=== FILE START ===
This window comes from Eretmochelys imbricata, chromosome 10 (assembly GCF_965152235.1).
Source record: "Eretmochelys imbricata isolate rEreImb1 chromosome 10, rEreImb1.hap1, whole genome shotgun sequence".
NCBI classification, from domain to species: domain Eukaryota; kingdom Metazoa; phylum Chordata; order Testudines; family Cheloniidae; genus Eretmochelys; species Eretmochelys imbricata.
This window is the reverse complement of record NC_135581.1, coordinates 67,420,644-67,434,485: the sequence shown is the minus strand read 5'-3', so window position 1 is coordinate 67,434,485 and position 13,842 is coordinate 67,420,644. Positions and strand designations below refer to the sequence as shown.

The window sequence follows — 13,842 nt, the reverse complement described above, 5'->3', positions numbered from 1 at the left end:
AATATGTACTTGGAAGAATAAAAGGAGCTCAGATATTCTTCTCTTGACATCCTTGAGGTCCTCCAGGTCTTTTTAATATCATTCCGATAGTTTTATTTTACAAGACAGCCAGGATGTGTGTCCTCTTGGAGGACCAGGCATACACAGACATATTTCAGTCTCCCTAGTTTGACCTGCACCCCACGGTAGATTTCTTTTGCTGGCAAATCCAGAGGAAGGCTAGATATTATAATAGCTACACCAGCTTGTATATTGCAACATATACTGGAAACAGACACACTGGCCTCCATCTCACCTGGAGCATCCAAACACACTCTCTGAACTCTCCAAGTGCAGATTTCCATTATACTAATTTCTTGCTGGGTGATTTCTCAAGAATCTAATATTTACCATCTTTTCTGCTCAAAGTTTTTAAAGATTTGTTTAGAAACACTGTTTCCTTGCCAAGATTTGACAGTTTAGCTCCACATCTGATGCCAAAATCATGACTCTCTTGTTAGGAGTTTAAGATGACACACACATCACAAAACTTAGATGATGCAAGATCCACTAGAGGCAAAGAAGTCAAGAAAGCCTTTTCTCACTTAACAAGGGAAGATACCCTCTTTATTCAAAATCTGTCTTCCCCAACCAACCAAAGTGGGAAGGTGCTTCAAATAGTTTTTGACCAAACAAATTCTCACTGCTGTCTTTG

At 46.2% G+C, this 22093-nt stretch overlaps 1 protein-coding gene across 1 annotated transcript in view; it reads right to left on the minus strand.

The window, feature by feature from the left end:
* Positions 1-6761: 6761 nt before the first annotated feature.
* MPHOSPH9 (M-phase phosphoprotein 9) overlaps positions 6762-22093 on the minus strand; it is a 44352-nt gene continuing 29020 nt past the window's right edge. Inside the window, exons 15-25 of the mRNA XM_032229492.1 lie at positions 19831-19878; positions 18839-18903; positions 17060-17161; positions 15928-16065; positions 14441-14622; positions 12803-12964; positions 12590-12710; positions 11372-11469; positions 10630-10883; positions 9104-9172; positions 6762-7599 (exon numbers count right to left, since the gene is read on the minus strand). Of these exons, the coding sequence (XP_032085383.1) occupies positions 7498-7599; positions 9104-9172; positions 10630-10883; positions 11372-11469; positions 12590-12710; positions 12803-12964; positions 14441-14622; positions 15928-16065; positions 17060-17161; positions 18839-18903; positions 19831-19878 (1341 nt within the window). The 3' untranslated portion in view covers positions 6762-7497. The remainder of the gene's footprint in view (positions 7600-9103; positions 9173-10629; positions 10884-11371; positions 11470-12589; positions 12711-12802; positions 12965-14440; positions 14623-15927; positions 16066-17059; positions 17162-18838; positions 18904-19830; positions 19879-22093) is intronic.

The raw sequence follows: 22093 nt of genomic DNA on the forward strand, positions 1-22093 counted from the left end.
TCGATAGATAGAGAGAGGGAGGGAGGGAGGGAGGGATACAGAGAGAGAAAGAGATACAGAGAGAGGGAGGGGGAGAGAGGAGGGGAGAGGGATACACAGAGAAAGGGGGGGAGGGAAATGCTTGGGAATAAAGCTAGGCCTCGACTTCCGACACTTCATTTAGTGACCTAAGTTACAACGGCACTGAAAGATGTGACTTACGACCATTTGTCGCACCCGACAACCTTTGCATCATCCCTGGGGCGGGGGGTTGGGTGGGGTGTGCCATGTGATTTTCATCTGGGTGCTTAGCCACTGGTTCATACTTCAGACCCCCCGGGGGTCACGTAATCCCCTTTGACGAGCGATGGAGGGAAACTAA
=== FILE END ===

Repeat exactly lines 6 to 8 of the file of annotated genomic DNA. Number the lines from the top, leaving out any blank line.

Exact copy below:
AATATGTACTTGGAAGAATAAAAGGAGCTCAGATATTCTTCTCTTGACATCCTTGAGGTCCTCCAGGTCTTTTTAATATCATTCCGATAGTTTTATTTTACAAGACAGCCAGGATGTGTGTCCTCTTGGAGGACCAGGCATACACAGACATATTTCAGTCTCCCTAGTTTGACCTGCACCCCACGGTAGATTTCTTTTGCTGGCAAATCCAGAGGAAGGCTAGATATTATAATAGCTACACCAGCTTGTATATTGCAACATATACTGGAAACAGACACACTGGCCTCCATCTCACCTGGAGCATCCAAACACACTCTCTGAACTCTCCAAGTGCAGATTTCCATTATACTAATTTCTTGCTGGGTGATTTCTCAAGAATCTAATATTTACCATCTTTTCTGCTCAAAGTTTTTAAAGATTTGTTTAGAAACACTGTTTCCTTGCCAAGATTTGACAGTTTAGCTCCACATCTGATGCCAAAATCATGACTCTCTTGTTAGGAGTTTAAGATGACACACACATCACAAAACTTAGATGATGCAAGATCCACTAGAGGCAAAGAAGTCAAGAAAGCCTTTTCTCACTTAACAAGGGAAGATACCCTCTTTATTCAAAATCTGTCTTCCCCAACCAACCAAAGTGGGAAGGTGCTTCAAATAGTTTTTGACCAAACAAATTCTCACTGCTGTCTTTG

At 46.2% G+C, this 22093-nt stretch overlaps 1 protein-coding gene across 1 annotated transcript in view; it reads right to left on the minus strand.

The window, feature by feature from the left end: